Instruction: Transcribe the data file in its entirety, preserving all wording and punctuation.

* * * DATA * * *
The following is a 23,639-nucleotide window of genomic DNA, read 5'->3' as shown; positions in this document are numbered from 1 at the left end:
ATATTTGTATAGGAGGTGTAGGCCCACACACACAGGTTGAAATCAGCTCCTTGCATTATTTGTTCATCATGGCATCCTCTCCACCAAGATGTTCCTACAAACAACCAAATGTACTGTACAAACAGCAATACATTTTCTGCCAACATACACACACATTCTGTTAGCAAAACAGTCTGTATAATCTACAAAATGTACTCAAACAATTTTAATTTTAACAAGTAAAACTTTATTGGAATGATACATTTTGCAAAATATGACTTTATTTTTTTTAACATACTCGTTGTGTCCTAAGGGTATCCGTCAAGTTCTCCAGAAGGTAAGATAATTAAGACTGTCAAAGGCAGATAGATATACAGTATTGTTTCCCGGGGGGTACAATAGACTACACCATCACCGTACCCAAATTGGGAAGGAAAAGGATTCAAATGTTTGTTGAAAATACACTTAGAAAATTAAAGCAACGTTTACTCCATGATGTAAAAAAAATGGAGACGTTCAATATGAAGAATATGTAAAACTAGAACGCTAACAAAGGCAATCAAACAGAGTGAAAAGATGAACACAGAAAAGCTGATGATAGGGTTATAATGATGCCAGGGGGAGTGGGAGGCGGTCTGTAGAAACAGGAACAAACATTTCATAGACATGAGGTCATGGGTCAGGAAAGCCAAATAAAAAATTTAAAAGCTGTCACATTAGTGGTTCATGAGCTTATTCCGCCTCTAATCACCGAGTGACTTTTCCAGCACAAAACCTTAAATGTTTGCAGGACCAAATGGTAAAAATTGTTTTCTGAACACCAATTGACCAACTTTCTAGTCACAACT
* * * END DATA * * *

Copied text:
The following is a 23,639-nucleotide window of genomic DNA, read 5'->3' as shown; positions in this document are numbered from 1 at the left end:
ATATTTGTATAGGAGGTGTAGGCCCACACACACAGGTTGAAATCAGCTCCTTGCATTATTTGTTCATCATGGCATCCTCTCCACCAAGATGTTCCTACAAACAACCAAATGTACTGTACAAACAGCAATACATTTTCTGCCAACATACACACACATTCTGTTAGCAAAACAGTCTGTATAATCTACAAAATGTACTCAAACAATTTTAATTTTAACAAGTAAAACTTTATTGGAATGATACATTTTGCAAAATATGACTTTATTTTTTTTAACATACTCGTTGTGTCCTAAGGGTATCCGTCAAGTTCTCCAGAAGGTAAGATAATTAAGACTGTCAAAGGCAGATAGATATACAGTATTGTTTCCCGGGGGGTACAATAGACTACACCATCACCGTACCCAAATTGGGAAGGAAAAGGATTCAAATGTTTGTTGAAAATACACTTAGAAAATTAAAGCAACGTTTACTCCATGATGTAAAAAAAATGGAGACGTTCAATATGAAGAATATGTAAAACTAGAACGCTAACAAAGGCAATCAAACAGAGTGAAAAGATGAACACAGAAAAGCTGATGATAGGGTTATAATGATGCCAGGGGGAGTGGGAGGCGGTCTGTAGAAACAGGAACAAACATTTCATAGACATGAGGTCATGGGTCAGGAAAGCCAAATAAAAAATTTAAAAGCTGTCACATTAGTGGTTCATGAGCTTATTCCGCCTCTAATCACCGAGTGACTTTTCCAGCACAAAACCTTAAATGTTTGCAGGACCAAATGGTAAAAATTGTTTTCTGAACACCAATTGACCAACTTTCTAGTCACAACT